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Why You Cannot Always Count on the Book Value of Property & Equipment

The market value of property and equipment often exceeds book value, especially for fixed assets that appreciate (rather than depreciate) in value or if your company uses accelerated depreciation methods. But the reverse sometimes occurs, too. When book value exceeds market value, a write-off may be required under U.S. Generally Accepted Accounting Principles.

Recording impairment

Companies normally record fixed assets at historic cost and then depreciate them over their useful lives. But sometimes an asset’s book value (historic cost less accumulated depreciation) overstates its fair value. Fair value is “the price that would be received to sell an asset … in an orderly transaction between market participants at the measurement date,” according to Financial Accounting Standards Board (FASB) Accounting Standards Codification (ASC) 820, Fair Value Measurements and Disclosures.

To the extent that book value exceeds fair value, the value of an asset is ‘impaired.’ And you must report the impairment loss as part of your income from continuing operations. Impairment losses also reduce the carrying value of the impaired asset on your balance sheet. Once impairment has occurred, the FASB prohibits the upward revaluation of the asset in subsequent periods.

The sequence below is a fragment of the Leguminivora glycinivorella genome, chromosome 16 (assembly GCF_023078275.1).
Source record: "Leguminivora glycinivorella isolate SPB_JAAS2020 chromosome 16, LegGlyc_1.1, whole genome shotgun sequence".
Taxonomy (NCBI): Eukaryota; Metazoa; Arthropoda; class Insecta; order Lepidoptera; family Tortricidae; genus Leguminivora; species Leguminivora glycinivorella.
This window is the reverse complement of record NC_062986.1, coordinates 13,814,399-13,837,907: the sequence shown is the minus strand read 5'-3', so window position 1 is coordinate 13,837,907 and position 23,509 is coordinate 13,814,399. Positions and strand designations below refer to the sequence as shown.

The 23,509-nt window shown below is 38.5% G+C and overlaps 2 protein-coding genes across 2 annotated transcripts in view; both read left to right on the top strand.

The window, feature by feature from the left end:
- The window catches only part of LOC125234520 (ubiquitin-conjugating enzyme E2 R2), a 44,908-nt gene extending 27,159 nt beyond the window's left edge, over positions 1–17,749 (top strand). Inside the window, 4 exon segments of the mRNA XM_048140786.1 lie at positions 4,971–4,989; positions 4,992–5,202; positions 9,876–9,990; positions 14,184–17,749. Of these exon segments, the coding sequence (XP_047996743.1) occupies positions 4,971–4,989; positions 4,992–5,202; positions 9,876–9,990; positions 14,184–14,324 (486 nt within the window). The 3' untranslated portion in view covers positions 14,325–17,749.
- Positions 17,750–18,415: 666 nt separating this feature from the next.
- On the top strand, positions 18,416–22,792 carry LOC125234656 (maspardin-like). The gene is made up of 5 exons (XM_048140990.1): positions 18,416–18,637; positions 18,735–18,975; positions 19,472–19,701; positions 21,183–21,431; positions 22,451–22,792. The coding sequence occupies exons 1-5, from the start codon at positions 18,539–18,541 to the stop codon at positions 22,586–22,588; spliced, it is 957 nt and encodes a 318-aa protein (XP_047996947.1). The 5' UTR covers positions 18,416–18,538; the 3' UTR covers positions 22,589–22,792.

Testing for impairment

Companies are not required to test property and equipment for impairment every accounting period. Rather, testing should occur on a consistent basis — say, every three to five years. Possible reasons for interim testing include changing market conditions, inaccurate useful lives, or overpaying for an acquisition.

Unfortunately, there are many reasons management may delay or deny impairment. An impairment loss lowers earnings and the value of fixed assets and, therefore, raises a red flag to investors and lenders. Additionally, impairment testing may be outside the comfort zones of some internal accounting personnel.

Beyond impairment

Your balance sheet also may be ‘off’ if the fixed asset ledger is not accurate. For example, you may no longer physically possess an asset that has been stolen by an employee, or an asset may be idle, damaged, or obsolete.

Many businesses struggle with reporting property and equipment. We can help you get a handle on managing, depreciating, and reporting impairment for these valuable assets. Contact us for more information.

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